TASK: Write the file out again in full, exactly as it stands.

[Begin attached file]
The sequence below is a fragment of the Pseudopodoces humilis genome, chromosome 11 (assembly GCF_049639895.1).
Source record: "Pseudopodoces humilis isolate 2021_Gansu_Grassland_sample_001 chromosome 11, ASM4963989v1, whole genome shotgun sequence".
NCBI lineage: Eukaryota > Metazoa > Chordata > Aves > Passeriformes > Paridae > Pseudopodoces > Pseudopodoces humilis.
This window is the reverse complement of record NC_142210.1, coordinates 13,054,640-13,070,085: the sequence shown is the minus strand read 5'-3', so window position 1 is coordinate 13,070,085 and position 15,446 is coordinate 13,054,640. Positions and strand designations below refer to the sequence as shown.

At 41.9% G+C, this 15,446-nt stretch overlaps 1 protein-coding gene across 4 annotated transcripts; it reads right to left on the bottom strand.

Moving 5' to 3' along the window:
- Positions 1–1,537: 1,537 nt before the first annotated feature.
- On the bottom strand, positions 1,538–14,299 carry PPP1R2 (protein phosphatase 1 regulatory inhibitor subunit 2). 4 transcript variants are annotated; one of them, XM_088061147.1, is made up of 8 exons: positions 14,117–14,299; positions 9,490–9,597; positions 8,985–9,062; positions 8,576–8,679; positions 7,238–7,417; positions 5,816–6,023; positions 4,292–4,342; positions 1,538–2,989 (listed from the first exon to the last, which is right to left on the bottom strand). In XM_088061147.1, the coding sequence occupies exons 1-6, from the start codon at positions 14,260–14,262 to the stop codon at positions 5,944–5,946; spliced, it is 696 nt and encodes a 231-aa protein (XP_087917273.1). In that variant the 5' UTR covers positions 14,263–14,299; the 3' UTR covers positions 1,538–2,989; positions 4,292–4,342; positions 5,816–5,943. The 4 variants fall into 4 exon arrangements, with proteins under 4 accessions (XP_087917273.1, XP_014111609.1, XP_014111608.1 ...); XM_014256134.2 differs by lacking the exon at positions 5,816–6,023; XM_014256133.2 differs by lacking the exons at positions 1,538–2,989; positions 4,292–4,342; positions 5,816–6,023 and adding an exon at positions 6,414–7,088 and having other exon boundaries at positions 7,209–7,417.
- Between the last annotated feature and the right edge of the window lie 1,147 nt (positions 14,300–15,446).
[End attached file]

The sequence below is a fragment of the Pseudopodoces humilis genome, chromosome 11 (assembly GCF_049639895.1).
Source record: "Pseudopodoces humilis isolate 2021_Gansu_Grassland_sample_001 chromosome 11, ASM4963989v1, whole genome shotgun sequence".
NCBI lineage: Eukaryota > Metazoa > Chordata > Aves > Passeriformes > Paridae > Pseudopodoces > Pseudopodoces humilis.
This window is the reverse complement of record NC_142210.1, coordinates 13,054,640-13,070,085: the sequence shown is the minus strand read 5'-3', so window position 1 is coordinate 13,070,085 and position 15,446 is coordinate 13,054,640. Positions and strand designations below refer to the sequence as shown.

At 41.9% G+C, this 15,446-nt stretch overlaps 1 protein-coding gene across 4 annotated transcripts; it reads right to left on the bottom strand.

Moving 5' to 3' along the window:
- Positions 1–1,537: 1,537 nt before the first annotated feature.
- On the bottom strand, positions 1,538–14,299 carry PPP1R2 (protein phosphatase 1 regulatory inhibitor subunit 2). 4 transcript variants are annotated; one of them, XM_088061147.1, is made up of 8 exons: positions 14,117–14,299; positions 9,490–9,597; positions 8,985–9,062; positions 8,576–8,679; positions 7,238–7,417; positions 5,816–6,023; positions 4,292–4,342; positions 1,538–2,989 (listed from the first exon to the last, which is right to left on the bottom strand). In XM_088061147.1, the coding sequence occupies exons 1-6, from the start codon at positions 14,260–14,262 to the stop codon at positions 5,944–5,946; spliced, it is 696 nt and encodes a 231-aa protein (XP_087917273.1). In that variant the 5' UTR covers positions 14,263–14,299; the 3' UTR covers positions 1,538–2,989; positions 4,292–4,342; positions 5,816–5,943. The 4 variants fall into 4 exon arrangements, with proteins under 4 accessions (XP_087917273.1, XP_014111609.1, XP_014111608.1 ...); XM_014256134.2 differs by lacking the exon at positions 5,816–6,023; XM_014256133.2 differs by lacking the exons at positions 1,538–2,989; positions 4,292–4,342; positions 5,816–6,023 and adding an exon at positions 6,414–7,088 and having other exon boundaries at positions 7,209–7,417.
- Between the last annotated feature and the right edge of the window lie 1,147 nt (positions 14,300–15,446).